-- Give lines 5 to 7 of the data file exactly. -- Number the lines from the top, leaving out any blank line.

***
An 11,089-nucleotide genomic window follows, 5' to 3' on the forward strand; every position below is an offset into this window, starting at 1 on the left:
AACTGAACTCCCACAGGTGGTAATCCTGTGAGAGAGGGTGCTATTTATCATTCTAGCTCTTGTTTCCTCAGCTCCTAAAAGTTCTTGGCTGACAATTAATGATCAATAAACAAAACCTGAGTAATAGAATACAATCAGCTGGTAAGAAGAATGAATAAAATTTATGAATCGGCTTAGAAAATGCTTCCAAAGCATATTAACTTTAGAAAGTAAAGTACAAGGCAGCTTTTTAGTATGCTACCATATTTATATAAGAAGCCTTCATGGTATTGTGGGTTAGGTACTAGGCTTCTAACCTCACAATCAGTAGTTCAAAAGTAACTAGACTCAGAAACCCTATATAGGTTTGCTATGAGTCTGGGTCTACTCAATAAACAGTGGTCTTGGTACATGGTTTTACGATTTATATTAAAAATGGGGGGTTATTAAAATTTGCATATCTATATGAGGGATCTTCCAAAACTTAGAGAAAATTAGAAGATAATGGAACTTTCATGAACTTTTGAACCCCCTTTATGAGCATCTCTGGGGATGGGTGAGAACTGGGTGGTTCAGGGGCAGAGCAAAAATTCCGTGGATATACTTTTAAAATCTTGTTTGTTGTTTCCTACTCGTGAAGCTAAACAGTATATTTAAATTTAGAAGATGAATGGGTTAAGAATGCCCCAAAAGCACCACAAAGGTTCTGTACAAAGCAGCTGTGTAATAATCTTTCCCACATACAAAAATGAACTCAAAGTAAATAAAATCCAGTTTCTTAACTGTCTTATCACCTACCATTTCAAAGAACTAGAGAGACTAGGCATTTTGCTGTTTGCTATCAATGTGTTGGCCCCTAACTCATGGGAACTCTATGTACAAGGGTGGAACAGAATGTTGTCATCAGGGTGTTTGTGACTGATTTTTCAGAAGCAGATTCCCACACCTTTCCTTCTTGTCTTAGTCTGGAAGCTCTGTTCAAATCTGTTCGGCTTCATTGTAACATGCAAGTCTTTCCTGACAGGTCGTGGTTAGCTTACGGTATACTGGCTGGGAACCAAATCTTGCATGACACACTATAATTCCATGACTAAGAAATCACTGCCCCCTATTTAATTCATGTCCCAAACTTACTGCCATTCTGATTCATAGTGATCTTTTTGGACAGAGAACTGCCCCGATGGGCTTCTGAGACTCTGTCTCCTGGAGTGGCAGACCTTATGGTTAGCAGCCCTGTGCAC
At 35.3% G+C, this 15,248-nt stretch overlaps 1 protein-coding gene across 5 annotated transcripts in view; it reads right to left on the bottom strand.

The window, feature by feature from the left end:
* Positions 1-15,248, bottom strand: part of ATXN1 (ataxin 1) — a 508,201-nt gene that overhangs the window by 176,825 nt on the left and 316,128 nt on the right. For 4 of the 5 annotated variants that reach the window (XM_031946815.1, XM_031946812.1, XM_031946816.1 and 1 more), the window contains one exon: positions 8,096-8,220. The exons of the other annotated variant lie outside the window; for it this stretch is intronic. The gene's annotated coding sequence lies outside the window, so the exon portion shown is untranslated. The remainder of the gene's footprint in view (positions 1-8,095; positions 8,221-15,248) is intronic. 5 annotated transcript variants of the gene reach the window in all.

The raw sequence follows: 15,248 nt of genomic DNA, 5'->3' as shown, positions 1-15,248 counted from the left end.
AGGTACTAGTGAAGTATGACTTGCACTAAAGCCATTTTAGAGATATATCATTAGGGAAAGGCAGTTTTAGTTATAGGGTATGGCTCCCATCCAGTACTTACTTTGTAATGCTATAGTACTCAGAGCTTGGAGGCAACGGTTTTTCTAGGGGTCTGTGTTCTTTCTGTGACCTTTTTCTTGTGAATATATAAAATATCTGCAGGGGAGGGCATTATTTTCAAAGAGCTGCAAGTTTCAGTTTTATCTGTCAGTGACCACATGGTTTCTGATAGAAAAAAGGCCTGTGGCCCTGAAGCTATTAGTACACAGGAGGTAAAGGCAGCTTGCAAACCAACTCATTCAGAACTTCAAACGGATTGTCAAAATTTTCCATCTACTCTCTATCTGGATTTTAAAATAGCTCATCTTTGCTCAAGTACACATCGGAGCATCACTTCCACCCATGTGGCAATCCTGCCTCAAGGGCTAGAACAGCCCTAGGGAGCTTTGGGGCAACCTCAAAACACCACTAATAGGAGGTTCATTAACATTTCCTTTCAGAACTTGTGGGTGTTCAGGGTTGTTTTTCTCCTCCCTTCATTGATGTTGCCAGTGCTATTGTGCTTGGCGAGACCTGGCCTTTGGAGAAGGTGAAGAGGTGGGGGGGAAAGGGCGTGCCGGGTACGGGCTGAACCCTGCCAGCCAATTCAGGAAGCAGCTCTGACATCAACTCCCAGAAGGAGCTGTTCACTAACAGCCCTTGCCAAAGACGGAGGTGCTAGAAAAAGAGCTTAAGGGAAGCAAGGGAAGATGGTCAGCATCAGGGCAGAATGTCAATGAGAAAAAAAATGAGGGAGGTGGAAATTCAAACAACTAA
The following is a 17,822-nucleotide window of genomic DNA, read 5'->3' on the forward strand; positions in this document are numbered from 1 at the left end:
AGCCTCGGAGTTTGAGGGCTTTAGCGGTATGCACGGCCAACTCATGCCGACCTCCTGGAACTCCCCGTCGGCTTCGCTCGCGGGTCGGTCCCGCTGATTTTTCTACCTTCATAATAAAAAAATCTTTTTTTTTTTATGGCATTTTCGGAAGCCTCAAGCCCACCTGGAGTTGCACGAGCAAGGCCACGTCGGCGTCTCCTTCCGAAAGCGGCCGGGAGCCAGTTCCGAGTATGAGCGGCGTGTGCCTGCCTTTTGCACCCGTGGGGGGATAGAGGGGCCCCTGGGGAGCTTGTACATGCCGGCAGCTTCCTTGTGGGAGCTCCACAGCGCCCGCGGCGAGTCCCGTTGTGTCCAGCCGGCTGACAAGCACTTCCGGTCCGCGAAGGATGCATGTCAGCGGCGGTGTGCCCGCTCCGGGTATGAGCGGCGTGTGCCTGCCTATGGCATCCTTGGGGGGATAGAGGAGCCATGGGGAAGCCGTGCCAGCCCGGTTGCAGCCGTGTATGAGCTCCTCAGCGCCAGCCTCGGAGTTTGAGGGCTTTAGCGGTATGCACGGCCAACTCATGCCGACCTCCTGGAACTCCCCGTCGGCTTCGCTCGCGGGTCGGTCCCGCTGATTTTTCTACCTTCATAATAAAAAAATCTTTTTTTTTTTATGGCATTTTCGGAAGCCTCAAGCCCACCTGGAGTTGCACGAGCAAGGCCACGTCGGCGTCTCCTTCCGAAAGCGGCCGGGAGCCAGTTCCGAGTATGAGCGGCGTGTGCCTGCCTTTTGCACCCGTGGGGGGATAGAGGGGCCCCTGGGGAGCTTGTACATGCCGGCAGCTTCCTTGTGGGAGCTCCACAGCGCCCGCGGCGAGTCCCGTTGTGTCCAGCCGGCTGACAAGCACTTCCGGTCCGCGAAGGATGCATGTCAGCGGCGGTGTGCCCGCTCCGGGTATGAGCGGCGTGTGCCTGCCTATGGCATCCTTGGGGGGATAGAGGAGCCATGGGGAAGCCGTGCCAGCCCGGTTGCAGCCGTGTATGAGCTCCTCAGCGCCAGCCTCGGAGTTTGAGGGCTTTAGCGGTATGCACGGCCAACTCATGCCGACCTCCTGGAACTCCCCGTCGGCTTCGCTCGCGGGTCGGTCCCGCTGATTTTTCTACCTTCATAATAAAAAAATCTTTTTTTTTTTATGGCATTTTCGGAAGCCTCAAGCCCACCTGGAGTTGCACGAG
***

* Positions 1-15,248, bottom strand: part of ATXN1 (ataxin 1) — a 508,201-nt gene that overhangs the window by 176,825 nt on the left and 316,128 nt on the right. For 4 of the 5 annotated variants that reach the window (XM_031946815.1, XM_031946812.1, XM_031946816.1 and 1 more), the window contains one exon: positions 8,096-8,220. The exons of the other annotated variant lie outside the window; for it this stretch is intronic. The gene's annotated coding sequence lies outside the window, so the exon portion shown is untranslated. The remainder of the gene's footprint in view (positions 1-8,095; positions 8,221-15,248) is intronic. 5 annotated transcript variants of the gene reach the window in all.

The raw sequence follows: 15,248 nt of genomic DNA, 5'->3' as shown, positions 1-15,248 counted from the left end.
AGGTACTAGTGAAGTATGACTTGCACTAAAGCCATTTTAGAGATATATCATTAGGGAAAGGCAGTTTTAGTTATAGGGTATGGCTCCCATCCAGTACTTACTTTGTAATGCTATAGTACTCAGAGCTTGGAGGCAACGGTTTTTCTAGGGGTCTGTGTTCTTTCTGTGACCTTTTTCTTGTGAATATATAAAATATCTGCAGGGGAGGGCATTATTTTCAAAGAGCTGCAAGTTTCAGTTTTATCTGTCAGTGACCACATGGTTTCTGATAGAAAAAAGGCCTGTGGCCCTGAAGCTATTAGTACACAGGAGGTAAAGGCAGCTTGCAAACCAACTCATTCAGAACTTCAAACGGATTGTCAAAATTTTCCATCTACTCTCTATCTGGATTTTAAAATAGCTCATCTTTGCTCAAGTACACATCGGAGCATCACTTCCACCCATGTGGCAATCCTGCCTCAAGGGCTAGAACAGCCCTAGGGAGCTTTGGGGCAACCTCAAAACACCACTAATAGGAGGTTCATTAACATTTCCTTTCAGAACTTGTGGGTGTTCAGGGTTGTTTTTCTCCTCCCTTCATTGATGTTGCCAGTGCTATTGTGCTTGGCGAGACCTGGCCTTTGGAGAAGGTGAAGAGGTGGGGGGGAAAGGGCGTGCCGGGTACGGGCTGAACCCTGCCAGCCAATTCAGGAAGCAGCTCTGACATCAACTCCCAGAAGGAGCTGTTCACTAACAGCCCTTGCCAAAGACGGAGGTGCTAGAAAAAGAGCTTAAGGGAAGCAAGGGAAGATGGTCAGCATCAGGGCAGAATGTCAATGAGAAAAAAAATGAGGGAGGTGGAAATTCAAACAACTAA